Rios of Mercedes
Trainor Evans recalls his conversations with Zeferino Rios, the father of boot making in the Rio Grande Valley, a craftsman who opened his first shop in Mercedes in 1929 and came from a long line of Mexican bootmakers and zapateros, dating back to the 1850s.
“He was a tough old guy,’’ said Evans, of the namesake of the company he purchased in 1975. “He didn’t mince words. He had one way of making a boot and it was the right way.’’
The right way, the Rios way of making a boot, has carried on and prospered over the last four decades-plus under the watch of Evans and his partner, Pat Moody. Rios of Mercedes has gone far beyond the days of the first Rios boot shop, taking the name of its city and legendary bootmaker to all corners of the United States and beyond.
“Mercedes is known throughout the western wear industry for the high quality of its boots,’’ Evans said. “Don Zeferino left us with a great foundation, and we’ve taken it and gone into a more modern way of making boots.’’
It’s a more modern way, but it’s still steeped in tradition and a legacy of handmade boots. The technical elements of making boots by hand are intricate, with each stop along the way filled with dozens of steps. Ryan Vaughan, the general manager of Rios of Mercedes, looks across his assembly floor and points to his employees by name and knows from memory how many years they’ve spent at Rios, working on their craft.
“No one builds a boot better than we do on the wholesale level,’’ Vaughan said.
They’re specialists and experts at what they do. They stitch, stamp, hammer, cut and stretch the leathers to specifications they know by feel and measure with precision. It’s a focused energy. There are no distractions, just a steady hum that runs through the assembly floor. Each employee does his or her individual part, with each step as important as the one just completed until a boot is finished.
“We owe everything to them,’’ Moody said of his 130 employees. “Most of them are more like family to us than employees.’’
The operation is multifaceted. There are three companies under one extended roof at Rios. There’s the Rios boots, the high-end boots of the parent company, the ones where the greatest hours of labor are poured into the product. A few steps across the way are the boots made under the brands of Anderson Bean and Olathe Boot Co. There are considerable handmade qualities to these boots as well, but they are made a little more quickly than the Rios boots, with a bit fewer options, and their price points are lower than the Rios boots.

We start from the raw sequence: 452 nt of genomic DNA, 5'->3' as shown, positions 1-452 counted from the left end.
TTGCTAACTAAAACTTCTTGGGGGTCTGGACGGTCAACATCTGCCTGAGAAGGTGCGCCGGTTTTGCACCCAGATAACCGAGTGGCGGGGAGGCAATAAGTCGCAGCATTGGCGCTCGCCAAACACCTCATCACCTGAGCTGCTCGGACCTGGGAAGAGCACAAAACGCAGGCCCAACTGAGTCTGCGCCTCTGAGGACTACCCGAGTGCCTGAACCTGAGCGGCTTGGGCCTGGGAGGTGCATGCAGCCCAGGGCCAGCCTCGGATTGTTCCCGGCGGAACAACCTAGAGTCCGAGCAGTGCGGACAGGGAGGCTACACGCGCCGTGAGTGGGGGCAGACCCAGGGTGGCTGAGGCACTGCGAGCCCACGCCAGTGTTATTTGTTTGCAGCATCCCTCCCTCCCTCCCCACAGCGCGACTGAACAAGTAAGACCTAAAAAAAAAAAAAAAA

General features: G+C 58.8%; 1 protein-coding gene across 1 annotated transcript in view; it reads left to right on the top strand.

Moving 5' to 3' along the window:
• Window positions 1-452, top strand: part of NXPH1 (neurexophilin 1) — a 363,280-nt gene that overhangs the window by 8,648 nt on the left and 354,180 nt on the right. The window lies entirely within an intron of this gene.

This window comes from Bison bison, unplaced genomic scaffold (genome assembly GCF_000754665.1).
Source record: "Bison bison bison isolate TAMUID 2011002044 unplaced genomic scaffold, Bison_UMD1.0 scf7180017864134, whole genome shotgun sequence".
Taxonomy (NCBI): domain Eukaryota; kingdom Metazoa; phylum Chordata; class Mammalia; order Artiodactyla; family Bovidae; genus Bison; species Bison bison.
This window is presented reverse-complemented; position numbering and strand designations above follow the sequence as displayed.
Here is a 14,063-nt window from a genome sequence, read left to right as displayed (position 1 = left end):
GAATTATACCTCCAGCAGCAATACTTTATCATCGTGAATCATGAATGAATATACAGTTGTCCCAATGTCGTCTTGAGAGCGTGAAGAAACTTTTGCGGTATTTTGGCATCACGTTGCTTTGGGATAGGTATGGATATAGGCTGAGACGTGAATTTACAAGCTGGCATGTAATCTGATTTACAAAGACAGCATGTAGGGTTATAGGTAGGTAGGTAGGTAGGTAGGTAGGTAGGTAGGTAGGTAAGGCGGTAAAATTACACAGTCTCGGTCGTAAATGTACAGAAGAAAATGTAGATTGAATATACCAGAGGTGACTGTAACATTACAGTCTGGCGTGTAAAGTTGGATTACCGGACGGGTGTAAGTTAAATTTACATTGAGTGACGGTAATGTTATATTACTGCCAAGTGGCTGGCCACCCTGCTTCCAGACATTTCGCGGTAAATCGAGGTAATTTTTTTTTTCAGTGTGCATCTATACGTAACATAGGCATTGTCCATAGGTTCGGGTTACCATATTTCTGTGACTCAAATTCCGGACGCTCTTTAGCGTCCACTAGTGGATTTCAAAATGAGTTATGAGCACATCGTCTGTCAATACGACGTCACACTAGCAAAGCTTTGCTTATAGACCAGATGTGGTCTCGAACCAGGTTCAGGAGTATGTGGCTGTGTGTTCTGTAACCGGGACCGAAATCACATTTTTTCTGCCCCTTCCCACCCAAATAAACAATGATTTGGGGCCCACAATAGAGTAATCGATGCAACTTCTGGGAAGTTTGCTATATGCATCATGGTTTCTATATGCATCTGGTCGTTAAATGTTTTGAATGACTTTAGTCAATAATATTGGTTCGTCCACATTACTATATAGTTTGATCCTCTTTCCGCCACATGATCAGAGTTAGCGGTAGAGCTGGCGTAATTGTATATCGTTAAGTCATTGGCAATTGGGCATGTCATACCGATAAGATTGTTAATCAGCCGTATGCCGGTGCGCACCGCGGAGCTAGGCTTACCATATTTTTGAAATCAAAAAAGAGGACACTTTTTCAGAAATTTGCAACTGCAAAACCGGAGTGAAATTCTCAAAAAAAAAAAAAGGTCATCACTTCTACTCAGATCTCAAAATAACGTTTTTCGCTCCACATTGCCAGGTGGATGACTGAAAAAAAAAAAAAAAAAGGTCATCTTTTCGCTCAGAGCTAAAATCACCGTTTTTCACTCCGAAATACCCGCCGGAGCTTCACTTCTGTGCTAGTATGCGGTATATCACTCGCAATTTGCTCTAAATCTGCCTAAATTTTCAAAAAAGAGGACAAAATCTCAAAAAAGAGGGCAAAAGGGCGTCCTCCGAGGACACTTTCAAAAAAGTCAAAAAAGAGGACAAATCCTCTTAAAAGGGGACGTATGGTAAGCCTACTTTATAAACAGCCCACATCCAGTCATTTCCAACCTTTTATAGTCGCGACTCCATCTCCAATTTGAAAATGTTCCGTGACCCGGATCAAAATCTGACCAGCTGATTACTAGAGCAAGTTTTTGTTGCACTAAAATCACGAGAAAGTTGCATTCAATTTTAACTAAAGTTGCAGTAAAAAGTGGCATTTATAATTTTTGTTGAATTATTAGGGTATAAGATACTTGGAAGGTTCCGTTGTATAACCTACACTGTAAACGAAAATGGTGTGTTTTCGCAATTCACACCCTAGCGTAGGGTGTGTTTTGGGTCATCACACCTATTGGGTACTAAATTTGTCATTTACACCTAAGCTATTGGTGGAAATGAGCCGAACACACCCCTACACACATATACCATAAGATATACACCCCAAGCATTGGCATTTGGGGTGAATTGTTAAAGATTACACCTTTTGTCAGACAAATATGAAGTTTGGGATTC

A large distribution center sits nearby from where all the boots are made. It’s a collection point and staging area, not only for the boots made in Mercedes, but for Mexican boots imported from Guanajuato. In all, Evans said, 70,000 pair of boots made in Mercedes were shipped out in 2018 to their over 100 retailers in the United States and Europe, with another 100,000 pairs of the imported boots also sent out.
Despite the scale of operations that may seem considerable in size, Vaughan said the focus is on quality and not quantity.
“I don’t want us to be the biggest,’’ he said. “I want us to be the best.’’
A look on the company’s website shows an astonishing variety of boots. There’s black full quill ostrich with black calf, chocolate belly crocodile and black calf, and then there’s Havannah elephant and light chocolate calf, to name just a few of the selections.
“We’ve always tried to make a good honest product for a fair price for the ranchers, cowboys and people who depend on boots,’’ Moody said.
The two iconic figures of the company – Evans and Moody – have been grooming Vaughan to take over the top leadership role of the company as it moves into its next generation of boot making.
“We haven’t had to do much,’’ Moody said of preparing Vaughan to take charge of company operations. “Ryan is plenty smart already.’’
In his office near the front entrance of his building, Evans walks over to a single boot standing over a table.
“I think if Don Zeferino was here today,’’ Evans said taking the boot in hand, “he would say, `that’s a really fine boot.’ ’’
- Ricardo D. Cavazos